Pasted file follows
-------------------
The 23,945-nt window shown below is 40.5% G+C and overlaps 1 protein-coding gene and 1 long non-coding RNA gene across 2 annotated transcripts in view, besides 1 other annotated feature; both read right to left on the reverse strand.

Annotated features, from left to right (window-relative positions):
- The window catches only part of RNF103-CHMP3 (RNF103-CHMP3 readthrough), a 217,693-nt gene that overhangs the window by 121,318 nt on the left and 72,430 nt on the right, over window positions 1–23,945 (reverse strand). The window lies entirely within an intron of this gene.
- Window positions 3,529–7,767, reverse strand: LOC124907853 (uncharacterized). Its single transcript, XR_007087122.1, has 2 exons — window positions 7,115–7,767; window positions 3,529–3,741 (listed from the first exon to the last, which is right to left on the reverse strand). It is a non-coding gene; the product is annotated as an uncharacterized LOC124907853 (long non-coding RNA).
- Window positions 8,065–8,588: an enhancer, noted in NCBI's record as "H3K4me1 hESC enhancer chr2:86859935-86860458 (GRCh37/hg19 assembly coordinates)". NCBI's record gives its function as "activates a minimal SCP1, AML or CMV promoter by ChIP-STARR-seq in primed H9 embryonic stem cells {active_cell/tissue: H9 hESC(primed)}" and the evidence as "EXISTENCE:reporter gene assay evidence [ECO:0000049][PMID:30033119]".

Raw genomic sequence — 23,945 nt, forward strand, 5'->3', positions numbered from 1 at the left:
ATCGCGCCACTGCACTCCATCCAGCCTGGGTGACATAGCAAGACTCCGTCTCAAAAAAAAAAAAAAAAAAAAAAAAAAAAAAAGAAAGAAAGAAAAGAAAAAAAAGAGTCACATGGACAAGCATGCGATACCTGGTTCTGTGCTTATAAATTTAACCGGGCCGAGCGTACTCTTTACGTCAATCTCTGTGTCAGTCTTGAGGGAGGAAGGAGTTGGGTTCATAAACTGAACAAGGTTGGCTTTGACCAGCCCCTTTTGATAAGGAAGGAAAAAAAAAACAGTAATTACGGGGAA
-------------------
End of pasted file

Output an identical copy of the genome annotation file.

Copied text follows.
The 23,945-nt window shown below is 40.5% G+C and overlaps 1 protein-coding gene and 1 long non-coding RNA gene across 2 annotated transcripts in view, besides 1 other annotated feature; both read right to left on the reverse strand.

Annotated features, from left to right (window-relative positions):
- The window catches only part of RNF103-CHMP3 (RNF103-CHMP3 readthrough), a 217,693-nt gene that overhangs the window by 121,318 nt on the left and 72,430 nt on the right, over window positions 1–23,945 (reverse strand). The window lies entirely within an intron of this gene.
- Window positions 3,529–7,767, reverse strand: LOC124907853 (uncharacterized). Its single transcript, XR_007087122.1, has 2 exons — window positions 7,115–7,767; window positions 3,529–3,741 (listed from the first exon to the last, which is right to left on the reverse strand). It is a non-coding gene; the product is annotated as an uncharacterized LOC124907853 (long non-coding RNA).
- Window positions 8,065–8,588: an enhancer, noted in NCBI's record as "H3K4me1 hESC enhancer chr2:86859935-86860458 (GRCh37/hg19 assembly coordinates)". NCBI's record gives its function as "activates a minimal SCP1, AML or CMV promoter by ChIP-STARR-seq in primed H9 embryonic stem cells {active_cell/tissue: H9 hESC(primed)}" and the evidence as "EXISTENCE:reporter gene assay evidence [ECO:0000049][PMID:30033119]".

Raw genomic sequence — 23,945 nt, forward strand, 5'->3', positions numbered from 1 at the left:
ATCGCGCCACTGCACTCCATCCAGCCTGGGTGACATAGCAAGACTCCGTCTCAAAAAAAAAAAAAAAAAAAAAAAAAAAAAAAGAAAGAAAGAAAAGAAAAAAAAGAGTCACATGGACAAGCATGCGATACCTGGTTCTGTGCTTATAAATTTAACCGGGCCGAGCGTACTCTTTACGTCAATCTCTGTGTCAGTCTTGAGGGAGGAAGGAGTTGGGTTCATAAACTGAACAAGGTTGGCTTTGACCAGCCCCTTTTGATAAGGAAGGAAAAAAAAAACAGTAATTACGGGGAA